The B2B sales cycle, particularly for enterprises, is extensive—often lasting from six months to over a year. That can be difficult both for marketers and for sales professionals who want to guide buyers every step of the way—feeding them necessary information, fending off any doubts, and keeping the competition at bay.
B2B buyers spend only 5-6% of their total decision-making time with a sales rep. It's not sustainable, advisable, or even possible to have continuous contact with decision-makers—especially true toward the very end of the sales cycle, otherwise known as the evaluation stage.
It's during evaluation, as the internal team tries to access whom it wants to work with or which provider to purchase from, that potential buyers often go radio silent. The timeline could be anywhere from three to six weeks—or longer. The buyer has all the information from potential vendors, and the stakeholders are making their own assessments.
It's during that particular phase in the sales cycle that the marketing team feels helpless. They've done all they can—or so they think—to assist with closing the deal; it's up to the buyer committee now.
But that's where marketers are mistaken.
There is an extraordinarily effective solution to the avoidable "waiting game" many of us in the B2B world are all too familiar with. It involves two critical areas: account-based marketing (ABM)and sales enablement.
Here's how to use ABM to continuously support Sales and further influence decision-makers at the tail-end of the buying process.
Employ hyper-personalized account-based marketing tactics
The first thing to remember about the end of the buying process is that Marketing's job is far from over, even if both the statement of work and the proposal are in the potential client's hands.
Using one-to-one account-based marketing tactics can be particularly powerful. Even if you weren't using ABM before, the last part of the purchase process is the perfect time to scale down to a one-to-one level.
The buying team might not be looking for (or might not want) another email from your sales team, but its members will be online. A display ad campaign created specifically to address team members' main concerns and keep your company top of mind can be executed with minimal marketing effort.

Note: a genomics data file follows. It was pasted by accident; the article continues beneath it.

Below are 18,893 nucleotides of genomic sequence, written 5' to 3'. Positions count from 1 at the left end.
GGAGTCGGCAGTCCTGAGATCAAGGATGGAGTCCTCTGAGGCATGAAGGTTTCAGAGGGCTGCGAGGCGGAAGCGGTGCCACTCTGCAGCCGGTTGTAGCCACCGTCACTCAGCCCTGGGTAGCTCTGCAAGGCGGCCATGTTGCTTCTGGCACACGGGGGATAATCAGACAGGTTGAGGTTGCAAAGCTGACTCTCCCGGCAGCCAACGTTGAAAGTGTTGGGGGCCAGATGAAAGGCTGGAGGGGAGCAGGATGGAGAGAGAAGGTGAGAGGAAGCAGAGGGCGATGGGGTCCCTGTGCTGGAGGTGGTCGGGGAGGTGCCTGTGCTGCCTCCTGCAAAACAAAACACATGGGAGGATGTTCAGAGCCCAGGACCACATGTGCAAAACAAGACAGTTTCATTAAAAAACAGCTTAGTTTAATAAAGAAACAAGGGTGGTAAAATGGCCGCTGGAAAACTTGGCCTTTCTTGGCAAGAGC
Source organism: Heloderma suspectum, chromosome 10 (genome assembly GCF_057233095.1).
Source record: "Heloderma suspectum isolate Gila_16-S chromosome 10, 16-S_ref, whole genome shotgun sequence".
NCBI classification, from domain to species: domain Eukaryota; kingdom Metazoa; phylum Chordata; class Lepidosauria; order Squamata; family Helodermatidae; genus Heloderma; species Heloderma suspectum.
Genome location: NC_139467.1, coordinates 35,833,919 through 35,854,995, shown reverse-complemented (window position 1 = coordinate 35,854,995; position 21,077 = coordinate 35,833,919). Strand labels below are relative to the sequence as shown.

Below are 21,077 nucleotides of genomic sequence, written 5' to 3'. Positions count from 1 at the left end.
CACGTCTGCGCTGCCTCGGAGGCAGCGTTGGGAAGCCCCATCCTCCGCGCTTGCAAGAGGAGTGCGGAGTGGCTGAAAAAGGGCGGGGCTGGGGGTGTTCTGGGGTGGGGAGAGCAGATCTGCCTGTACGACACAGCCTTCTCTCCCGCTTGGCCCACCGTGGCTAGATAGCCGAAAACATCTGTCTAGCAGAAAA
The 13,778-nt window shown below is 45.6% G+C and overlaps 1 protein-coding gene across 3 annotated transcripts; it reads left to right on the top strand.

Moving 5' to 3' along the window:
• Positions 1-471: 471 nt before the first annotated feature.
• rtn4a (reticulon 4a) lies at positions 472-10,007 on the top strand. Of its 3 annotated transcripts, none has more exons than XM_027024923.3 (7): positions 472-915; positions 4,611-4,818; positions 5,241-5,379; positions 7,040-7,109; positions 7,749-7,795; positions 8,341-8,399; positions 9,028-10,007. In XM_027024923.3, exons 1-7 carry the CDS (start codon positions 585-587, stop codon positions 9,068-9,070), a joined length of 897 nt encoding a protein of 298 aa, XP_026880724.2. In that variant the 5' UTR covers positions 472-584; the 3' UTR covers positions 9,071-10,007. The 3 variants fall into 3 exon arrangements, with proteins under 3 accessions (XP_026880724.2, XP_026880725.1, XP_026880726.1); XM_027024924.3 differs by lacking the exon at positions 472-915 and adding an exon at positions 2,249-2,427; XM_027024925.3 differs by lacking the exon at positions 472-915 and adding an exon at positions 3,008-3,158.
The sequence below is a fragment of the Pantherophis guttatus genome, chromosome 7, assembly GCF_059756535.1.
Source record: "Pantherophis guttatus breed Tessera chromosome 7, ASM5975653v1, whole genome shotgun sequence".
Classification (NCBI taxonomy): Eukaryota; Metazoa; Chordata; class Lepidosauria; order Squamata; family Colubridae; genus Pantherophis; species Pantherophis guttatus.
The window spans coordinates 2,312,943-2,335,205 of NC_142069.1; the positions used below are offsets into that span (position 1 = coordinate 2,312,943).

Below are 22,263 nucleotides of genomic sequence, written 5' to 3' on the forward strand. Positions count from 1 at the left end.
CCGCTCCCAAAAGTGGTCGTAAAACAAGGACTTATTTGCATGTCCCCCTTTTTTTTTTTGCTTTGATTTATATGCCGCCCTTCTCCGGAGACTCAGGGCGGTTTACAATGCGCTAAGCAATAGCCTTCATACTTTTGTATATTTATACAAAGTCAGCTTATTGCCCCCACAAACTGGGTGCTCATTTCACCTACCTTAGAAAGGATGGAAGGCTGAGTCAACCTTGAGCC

Ad copy and graphic design personalized for a particular account can transform a tepid reception into an "I want to work with them or purchase their service" realization. It just requires a bit of effort and targeting skill.
If you have greater bandwidth and the right sources, one-to-one landing pages can also be created to provide one final pre-decision touchpoint between buyer and seller.
Keep the sales team excited
When Sales becomes, and remains, excited about a prospect, traction will increase. And that isn't just a morale or "feel good" sentiment. If Sales can sustain its energy, wins and overall revenue are the result.
But, more often than not, it's easy for Sales to move its priorities to the next prospect that's at the evaluation stage. If the decision is out of the team's hands, why not move on to the next potential close?
Instead, Marketing can use ABM to keep Sales's momentum going, even while waiting on a buyer's final decision.
With this tactic, internal alignment is paramount. Whether it's a dedicated Slack channel for account updates or a weekly meeting, Marketing has to maintain regular communication with Sales regarding buying committee movement.
If a particular opportunity has revisited the website, that information must be given to Sales so the team is reminded that the prospect is still interested, and definitely still engaged. If Marketing sees that the CMO of a potential client—one who requested an additional week to make a final decision—has downloaded a particular buyer's guide, Sales knows to be prepared to answer any one-off questions.
The B2B sales process is a marathon that marketers fuel throughout—all the way to the finish line—with data and analytics.
Focus on upsell, cross-sell, and future opportunities
A buying committee that doesn't choose your product or solution—particularly if you're one of the final choices—should not be forgotten. The opposite is true, in fact.
Sales may be a bit demoralized after "losing" an opportunity so far in the game, but by enlisting account-based marketing tactics, you can set up your company for future opportunities with that account and those in similar positions.
That's not to say you should empty your advertising budget on an account you just lost. ROI would tank. Instead, Sales and Marketing should work together to adjust assets and strategies based on data and feedback from the sales process. They can then take that information to set new goals, which may involve upsell or cross-sell opportunities down the line.
Every client or potential client interaction is a chance to glean information for updating additional ABM campaigns: There is no failure in account-based marketing, unless you remain stagnant or give up.
More Resources on Account-Based Marketing Tactics
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